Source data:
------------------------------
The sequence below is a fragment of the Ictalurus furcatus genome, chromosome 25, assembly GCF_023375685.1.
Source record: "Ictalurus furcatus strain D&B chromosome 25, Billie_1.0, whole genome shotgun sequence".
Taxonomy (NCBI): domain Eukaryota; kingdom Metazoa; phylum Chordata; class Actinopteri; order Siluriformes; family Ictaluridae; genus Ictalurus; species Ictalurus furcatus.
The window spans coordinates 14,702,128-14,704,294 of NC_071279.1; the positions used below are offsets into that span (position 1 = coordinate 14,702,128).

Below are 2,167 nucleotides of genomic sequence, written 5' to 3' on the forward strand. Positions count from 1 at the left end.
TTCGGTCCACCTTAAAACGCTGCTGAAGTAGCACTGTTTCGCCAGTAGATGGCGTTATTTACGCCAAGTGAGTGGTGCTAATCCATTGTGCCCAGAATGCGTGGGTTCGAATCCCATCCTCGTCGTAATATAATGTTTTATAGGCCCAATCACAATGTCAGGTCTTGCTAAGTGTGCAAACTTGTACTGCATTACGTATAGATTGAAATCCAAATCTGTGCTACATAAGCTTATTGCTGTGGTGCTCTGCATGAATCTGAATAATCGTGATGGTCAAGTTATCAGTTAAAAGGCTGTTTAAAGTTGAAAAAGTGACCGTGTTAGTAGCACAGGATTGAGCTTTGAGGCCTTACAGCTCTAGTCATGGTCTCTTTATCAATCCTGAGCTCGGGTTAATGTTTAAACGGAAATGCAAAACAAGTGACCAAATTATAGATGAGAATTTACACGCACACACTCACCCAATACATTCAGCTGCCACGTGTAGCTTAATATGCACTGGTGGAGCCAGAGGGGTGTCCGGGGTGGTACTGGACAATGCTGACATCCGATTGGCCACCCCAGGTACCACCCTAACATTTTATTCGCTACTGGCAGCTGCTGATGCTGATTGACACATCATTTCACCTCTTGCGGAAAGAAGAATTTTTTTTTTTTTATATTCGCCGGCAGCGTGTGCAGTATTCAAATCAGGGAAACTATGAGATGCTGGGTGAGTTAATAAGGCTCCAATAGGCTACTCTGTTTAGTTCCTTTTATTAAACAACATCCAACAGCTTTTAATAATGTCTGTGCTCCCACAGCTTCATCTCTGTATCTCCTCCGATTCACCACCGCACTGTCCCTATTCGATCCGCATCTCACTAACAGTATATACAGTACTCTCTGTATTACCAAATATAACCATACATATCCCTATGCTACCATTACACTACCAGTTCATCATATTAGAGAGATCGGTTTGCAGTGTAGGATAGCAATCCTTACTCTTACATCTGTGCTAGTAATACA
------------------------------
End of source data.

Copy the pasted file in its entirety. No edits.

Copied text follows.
The sequence below is a fragment of the Ictalurus furcatus genome, chromosome 25, assembly GCF_023375685.1.
Source record: "Ictalurus furcatus strain D&B chromosome 25, Billie_1.0, whole genome shotgun sequence".
Taxonomy (NCBI): domain Eukaryota; kingdom Metazoa; phylum Chordata; class Actinopteri; order Siluriformes; family Ictaluridae; genus Ictalurus; species Ictalurus furcatus.
The window spans coordinates 14,702,128-14,704,294 of NC_071279.1; the positions used below are offsets into that span (position 1 = coordinate 14,702,128).

Below are 2,167 nucleotides of genomic sequence, written 5' to 3' on the forward strand. Positions count from 1 at the left end.
TTCGGTCCACCTTAAAACGCTGCTGAAGTAGCACTGTTTCGCCAGTAGATGGCGTTATTTACGCCAAGTGAGTGGTGCTAATCCATTGTGCCCAGAATGCGTGGGTTCGAATCCCATCCTCGTCGTAATATAATGTTTTATAGGCCCAATCACAATGTCAGGTCTTGCTAAGTGTGCAAACTTGTACTGCATTACGTATAGATTGAAATCCAAATCTGTGCTACATAAGCTTATTGCTGTGGTGCTCTGCATGAATCTGAATAATCGTGATGGTCAAGTTATCAGTTAAAAGGCTGTTTAAAGTTGAAAAAGTGACCGTGTTAGTAGCACAGGATTGAGCTTTGAGGCCTTACAGCTCTAGTCATGGTCTCTTTATCAATCCTGAGCTCGGGTTAATGTTTAAACGGAAATGCAAAACAAGTGACCAAATTATAGATGAGAATTTACACGCACACACTCACCCAATACATTCAGCTGCCACGTGTAGCTTAATATGCACTGGTGGAGCCAGAGGGGTGTCCGGGGTGGTACTGGACAATGCTGACATCCGATTGGCCACCCCAGGTACCACCCTAACATTTTATTCGCTACTGGCAGCTGCTGATGCTGATTGACACATCATTTCACCTCTTGCGGAAAGAAGAATTTTTTTTTTTTTATATTCGCCGGCAGCGTGTGCAGTATTCAAATCAGGGAAACTATGAGATGCTGGGTGAGTTAATAAGGCTCCAATAGGCTACTCTGTTTAGTTCCTTTTATTAAACAACATCCAACAGCTTTTAATAATGTCTGTGCTCCCACAGCTTCATCTCTGTATCTCCTCCGATTCACCACCGCACTGTCCCTATTCGATCCGCATCTCACTAACAGTATATACAGTACTCTCTGTATTACCAAATATAACCATACATATCCCTATGCTACCATTACACTACCAGTTCATCATATTAGAGAGATCGGTTTGCAGTGTAGGATAGCAATCCTTACTCTTACATCTGTGCTAGTAATACA